Those visiting the V Seagrove over the next few months will notice new artwork adorning the restaurant's walls.



The artwork was created by long-time Seagrove resident Didon Comer.



Comer moved to the area in 1979 and is well familiar with the cool canopy that the area's native trees provide.



That natural shade, the beach's dunes, woodsy trails through our state forest, and other sights, Comer recreated with an artsy creative flourish for this one-woman exhibit.



Shades of blues, greens, and golds were used to portray the sights the artist sees in this area she calls home.



Comer paints with acrylics, a medium she prefers because of its heavy texture, which she feels is more like sculpture.



As to what inspires her, Comer said she goes with her mood, which sometimes leads to a series of pieces. First came animals, she said, then architectural influences, than abstracts, seascapes, and now trees.



All work hanging at The V Seagrove is new and created for this exhibit. Viewers will find trees, landscapes, and what Comer describes as her "misty people."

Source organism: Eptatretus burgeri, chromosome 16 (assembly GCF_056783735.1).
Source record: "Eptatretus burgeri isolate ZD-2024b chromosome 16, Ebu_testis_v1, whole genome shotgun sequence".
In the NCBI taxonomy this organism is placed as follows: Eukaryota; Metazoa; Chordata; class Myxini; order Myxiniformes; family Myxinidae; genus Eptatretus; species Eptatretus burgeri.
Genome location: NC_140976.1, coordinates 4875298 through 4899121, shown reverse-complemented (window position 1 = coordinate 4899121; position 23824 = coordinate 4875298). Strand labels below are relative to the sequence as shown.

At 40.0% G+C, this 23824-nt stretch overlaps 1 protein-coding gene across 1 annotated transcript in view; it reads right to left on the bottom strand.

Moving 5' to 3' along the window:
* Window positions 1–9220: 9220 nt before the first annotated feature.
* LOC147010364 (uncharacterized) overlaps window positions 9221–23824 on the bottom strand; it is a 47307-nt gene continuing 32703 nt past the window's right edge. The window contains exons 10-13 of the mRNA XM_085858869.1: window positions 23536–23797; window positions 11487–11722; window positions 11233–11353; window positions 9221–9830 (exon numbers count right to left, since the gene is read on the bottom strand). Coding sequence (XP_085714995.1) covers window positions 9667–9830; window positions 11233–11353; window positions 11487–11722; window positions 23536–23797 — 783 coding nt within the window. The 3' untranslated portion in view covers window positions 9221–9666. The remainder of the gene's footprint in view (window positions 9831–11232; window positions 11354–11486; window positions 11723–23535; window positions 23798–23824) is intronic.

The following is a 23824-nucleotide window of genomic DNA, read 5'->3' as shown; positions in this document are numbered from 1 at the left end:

Comer began painting in 1992 when she took her first class. She sold her first painting that year.



Taking up painting was a natural progression for Comer. Her grandfather was an artist and sculptor and once she finally had time to pick up the brushes, the rest seemed to come naturally.



"My grandfather was my best friend and a huge presence in my life," she said.



Comer was born and raised in New Orleans and moved to Atlanta after marrying.



"Our family discovered Seagrove around 1949 and little by little we all came here, raised our kids and grandkids and started buying property. My husband and I moved here as soon as our daughter left for college. I was sick of the city. We've never looked back," she said.



Comer's work will hang at The V Seagrove indefinitely, and her work can be viewed at Coastal Branch Library during the month of March, and is part of the current exhibit at the South Walton campus of Northwest Florida State College.